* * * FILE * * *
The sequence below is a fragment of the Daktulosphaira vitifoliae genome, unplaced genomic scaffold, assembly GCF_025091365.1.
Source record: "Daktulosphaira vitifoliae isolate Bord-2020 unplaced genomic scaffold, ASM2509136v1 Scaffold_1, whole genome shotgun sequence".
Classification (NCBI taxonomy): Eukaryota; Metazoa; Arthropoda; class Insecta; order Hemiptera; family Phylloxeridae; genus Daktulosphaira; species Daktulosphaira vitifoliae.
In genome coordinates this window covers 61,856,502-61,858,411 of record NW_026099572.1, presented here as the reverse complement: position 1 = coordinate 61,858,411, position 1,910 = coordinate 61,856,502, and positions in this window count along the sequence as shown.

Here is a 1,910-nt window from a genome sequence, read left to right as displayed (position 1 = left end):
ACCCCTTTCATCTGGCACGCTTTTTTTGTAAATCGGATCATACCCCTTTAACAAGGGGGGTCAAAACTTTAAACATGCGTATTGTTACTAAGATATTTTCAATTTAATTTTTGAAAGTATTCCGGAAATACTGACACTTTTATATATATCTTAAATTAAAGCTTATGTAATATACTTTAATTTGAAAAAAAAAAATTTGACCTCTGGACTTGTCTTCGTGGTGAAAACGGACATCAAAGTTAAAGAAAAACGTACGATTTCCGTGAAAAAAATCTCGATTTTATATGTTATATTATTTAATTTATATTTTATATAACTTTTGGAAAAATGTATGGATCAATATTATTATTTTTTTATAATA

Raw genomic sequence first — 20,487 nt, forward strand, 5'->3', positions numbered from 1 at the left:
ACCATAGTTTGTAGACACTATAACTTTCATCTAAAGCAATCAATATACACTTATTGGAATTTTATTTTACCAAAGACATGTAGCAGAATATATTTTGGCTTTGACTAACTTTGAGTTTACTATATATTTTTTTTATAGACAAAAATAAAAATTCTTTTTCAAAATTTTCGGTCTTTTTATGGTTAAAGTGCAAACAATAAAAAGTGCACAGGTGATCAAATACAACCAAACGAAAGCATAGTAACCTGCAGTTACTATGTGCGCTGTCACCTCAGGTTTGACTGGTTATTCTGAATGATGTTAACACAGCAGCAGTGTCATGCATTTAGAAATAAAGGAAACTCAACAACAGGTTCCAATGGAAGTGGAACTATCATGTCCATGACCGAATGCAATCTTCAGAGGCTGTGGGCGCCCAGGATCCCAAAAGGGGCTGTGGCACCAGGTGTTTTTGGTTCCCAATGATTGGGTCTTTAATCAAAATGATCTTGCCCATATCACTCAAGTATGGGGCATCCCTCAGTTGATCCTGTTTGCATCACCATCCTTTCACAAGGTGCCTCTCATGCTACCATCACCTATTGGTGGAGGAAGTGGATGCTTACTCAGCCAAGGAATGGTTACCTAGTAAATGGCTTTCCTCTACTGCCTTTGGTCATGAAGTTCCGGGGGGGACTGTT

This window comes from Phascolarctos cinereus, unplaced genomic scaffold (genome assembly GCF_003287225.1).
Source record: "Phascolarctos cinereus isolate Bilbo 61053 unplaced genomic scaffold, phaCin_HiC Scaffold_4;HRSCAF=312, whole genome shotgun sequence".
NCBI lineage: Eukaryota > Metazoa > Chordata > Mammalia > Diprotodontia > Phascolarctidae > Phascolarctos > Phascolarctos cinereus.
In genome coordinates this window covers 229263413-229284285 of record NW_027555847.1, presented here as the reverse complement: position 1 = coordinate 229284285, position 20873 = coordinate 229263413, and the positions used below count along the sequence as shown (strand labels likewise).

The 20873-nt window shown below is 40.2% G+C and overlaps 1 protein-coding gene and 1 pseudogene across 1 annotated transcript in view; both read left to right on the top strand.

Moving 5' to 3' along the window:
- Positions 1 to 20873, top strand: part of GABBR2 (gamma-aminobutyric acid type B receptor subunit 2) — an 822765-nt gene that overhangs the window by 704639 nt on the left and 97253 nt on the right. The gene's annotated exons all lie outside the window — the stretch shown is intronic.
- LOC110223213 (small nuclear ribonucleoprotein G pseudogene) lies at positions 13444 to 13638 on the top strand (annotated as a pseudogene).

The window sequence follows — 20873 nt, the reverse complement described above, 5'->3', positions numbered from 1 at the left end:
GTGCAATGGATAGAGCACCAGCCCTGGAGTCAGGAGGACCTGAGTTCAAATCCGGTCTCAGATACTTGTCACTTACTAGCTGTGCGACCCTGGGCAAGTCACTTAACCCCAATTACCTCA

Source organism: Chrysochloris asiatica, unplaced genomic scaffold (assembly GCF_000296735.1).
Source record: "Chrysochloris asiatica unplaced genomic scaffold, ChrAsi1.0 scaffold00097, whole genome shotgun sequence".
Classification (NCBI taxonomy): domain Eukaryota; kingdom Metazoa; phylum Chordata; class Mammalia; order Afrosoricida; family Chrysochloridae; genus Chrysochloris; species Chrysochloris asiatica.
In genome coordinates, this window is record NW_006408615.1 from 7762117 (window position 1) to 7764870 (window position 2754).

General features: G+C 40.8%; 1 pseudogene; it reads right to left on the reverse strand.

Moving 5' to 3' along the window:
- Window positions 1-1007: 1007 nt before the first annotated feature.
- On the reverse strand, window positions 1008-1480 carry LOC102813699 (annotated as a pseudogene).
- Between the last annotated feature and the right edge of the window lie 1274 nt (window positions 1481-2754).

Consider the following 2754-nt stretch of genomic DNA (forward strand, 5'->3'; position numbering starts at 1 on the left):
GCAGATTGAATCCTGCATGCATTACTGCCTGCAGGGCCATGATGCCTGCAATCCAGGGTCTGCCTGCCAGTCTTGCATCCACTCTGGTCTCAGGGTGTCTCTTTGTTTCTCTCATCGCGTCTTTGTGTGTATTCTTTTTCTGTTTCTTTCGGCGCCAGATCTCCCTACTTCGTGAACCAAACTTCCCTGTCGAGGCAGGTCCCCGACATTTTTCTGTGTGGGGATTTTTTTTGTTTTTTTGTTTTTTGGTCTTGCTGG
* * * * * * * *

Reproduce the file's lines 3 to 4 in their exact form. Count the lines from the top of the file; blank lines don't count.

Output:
Classification (NCBI taxonomy): Eukaryota; Metazoa; Arthropoda; class Insecta; order Hemiptera; family Phylloxeridae; genus Daktulosphaira; species Daktulosphaira vitifoliae.
In genome coordinates this window covers 61,856,502-61,858,411 of record NW_026099572.1, presented here as the reverse complement: position 1 = coordinate 61,858,411, position 1,910 = coordinate 61,856,502, and positions in this window count along the sequence as shown.